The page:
Germans off the hook if they give to charity
BERLIN: The German football association (DFB) said on Friday that they would drop their case against the players and coach of a regional league side for accepting money from a Croatian gambling gang if they agreed to pay a fine to charity.
The decision is the latest step by the DFB in the match-fixing scandal that has rocked the country hosting the 2006 World Cup Finals.
SC Paderborn have been embroiled in the scandal after Robert Hoyzer, the referee at the centre of allegations, acknowledged he had engineered their victory over Hamburg SV in the first round of this season's German Cup.
Paderborn skipper Thijs Waterink later admitted he had accepted 10,000 euros (US$13,200) from an unidentified man before the game on Aug 21, 2004.
Paderborn have said Waterink, whom the club temporarily released, had not told his team mates about the money before the match, paying them 500 euros each a day later.
The DFB's control commission said in a statement it would be willing to drop the case if the 19 Paderborn players paid double the amount they received and the coach four times. The DFB said it would give the money to charity.
Paderborn have said there was no indication Waterink had sought to fix the result, but had just seen it as an extra bonus. The club themselves were also offering a far higher bonus for a win.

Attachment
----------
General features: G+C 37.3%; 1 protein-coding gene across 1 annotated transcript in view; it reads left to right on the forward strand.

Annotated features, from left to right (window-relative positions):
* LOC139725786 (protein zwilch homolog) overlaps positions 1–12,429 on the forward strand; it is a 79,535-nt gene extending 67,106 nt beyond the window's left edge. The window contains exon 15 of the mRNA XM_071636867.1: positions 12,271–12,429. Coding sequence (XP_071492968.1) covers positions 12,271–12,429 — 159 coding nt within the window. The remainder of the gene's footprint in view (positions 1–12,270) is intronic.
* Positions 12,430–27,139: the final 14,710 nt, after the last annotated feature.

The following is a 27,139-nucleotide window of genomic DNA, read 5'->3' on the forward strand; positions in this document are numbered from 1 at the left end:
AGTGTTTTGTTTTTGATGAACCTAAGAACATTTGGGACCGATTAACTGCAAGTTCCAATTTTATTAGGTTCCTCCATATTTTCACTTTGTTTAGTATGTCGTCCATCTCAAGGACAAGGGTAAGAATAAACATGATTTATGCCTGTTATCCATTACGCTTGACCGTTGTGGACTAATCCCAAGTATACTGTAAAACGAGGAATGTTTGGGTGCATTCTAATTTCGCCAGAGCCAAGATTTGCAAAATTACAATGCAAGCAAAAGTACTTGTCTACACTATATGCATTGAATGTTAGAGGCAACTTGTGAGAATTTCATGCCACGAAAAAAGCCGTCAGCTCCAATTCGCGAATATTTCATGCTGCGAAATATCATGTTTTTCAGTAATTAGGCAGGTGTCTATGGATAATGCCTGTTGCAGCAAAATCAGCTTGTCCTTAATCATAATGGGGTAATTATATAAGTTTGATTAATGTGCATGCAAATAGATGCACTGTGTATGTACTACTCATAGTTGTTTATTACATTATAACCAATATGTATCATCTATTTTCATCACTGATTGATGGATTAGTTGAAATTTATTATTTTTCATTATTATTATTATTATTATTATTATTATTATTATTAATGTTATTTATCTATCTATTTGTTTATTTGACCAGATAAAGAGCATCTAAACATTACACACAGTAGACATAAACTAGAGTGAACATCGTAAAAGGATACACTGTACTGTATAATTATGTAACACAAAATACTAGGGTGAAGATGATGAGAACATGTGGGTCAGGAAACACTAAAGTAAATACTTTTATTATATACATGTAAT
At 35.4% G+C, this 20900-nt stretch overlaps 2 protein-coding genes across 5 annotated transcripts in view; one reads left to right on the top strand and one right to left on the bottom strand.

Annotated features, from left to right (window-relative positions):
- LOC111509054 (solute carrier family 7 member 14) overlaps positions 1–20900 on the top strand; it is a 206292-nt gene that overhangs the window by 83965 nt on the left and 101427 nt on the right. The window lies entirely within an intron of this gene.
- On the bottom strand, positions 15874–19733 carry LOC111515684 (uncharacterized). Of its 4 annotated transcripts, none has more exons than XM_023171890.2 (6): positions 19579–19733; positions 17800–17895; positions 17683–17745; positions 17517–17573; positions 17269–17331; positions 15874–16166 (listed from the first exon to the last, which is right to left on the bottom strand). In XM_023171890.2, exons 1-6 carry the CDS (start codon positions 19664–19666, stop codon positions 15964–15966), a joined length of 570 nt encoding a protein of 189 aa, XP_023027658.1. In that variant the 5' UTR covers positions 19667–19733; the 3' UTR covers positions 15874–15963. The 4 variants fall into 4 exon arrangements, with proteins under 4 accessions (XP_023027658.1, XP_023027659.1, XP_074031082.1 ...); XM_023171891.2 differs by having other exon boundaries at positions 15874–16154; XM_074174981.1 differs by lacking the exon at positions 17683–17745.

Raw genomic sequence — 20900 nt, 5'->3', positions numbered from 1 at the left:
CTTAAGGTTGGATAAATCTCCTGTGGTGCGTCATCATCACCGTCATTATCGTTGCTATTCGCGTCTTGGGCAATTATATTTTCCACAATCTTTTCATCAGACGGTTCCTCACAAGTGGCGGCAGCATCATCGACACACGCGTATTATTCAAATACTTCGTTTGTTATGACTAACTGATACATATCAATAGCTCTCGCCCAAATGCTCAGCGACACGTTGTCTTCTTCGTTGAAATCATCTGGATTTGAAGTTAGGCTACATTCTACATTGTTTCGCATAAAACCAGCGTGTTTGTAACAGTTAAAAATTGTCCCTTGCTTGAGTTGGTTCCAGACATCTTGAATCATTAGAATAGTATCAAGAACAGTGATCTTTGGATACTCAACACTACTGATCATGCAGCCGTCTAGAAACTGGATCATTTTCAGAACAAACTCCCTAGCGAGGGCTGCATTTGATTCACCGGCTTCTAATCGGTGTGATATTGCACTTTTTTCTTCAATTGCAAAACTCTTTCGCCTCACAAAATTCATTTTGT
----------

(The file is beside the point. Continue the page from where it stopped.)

In the match, first division Hamburg took a 2-0 lead before losing 4-2 after Hoyzer sent off their striker Emile Mpenza and awarded Paderborn two controversial penalties.
On Friday, the DFB lifted Mpenza's three-match suspension.
The control commission has questioned 58 witnesses since revelations first surfaced at the end of January.
“The goal of the control commission is to have assessed all the witness hearings and to have passed on the appropriate motions to the DFB sports tribunal by the end of March,” commission president Horst Hilpert said.
The commission is seeking to have Hoyzer banned for life and fined 50,000 euros.
In the meantime, the DFB's tribunal has ordered two matches be replayed. A further five games, all from the second division, are still under review.
On Thursday, the DFB upheld the result of the only first division match under suspicion. Referee Juergen Jansen said he felt the ruling had exonerated him.
Berlin prosecutors are also investigating a total of 25 people who are suspected of having manipulated at least 10 matches in 2004.
Police raids at the start of February resulted in the arrest of three brothers whom German media have identified as Croatian gamblers. – Reuters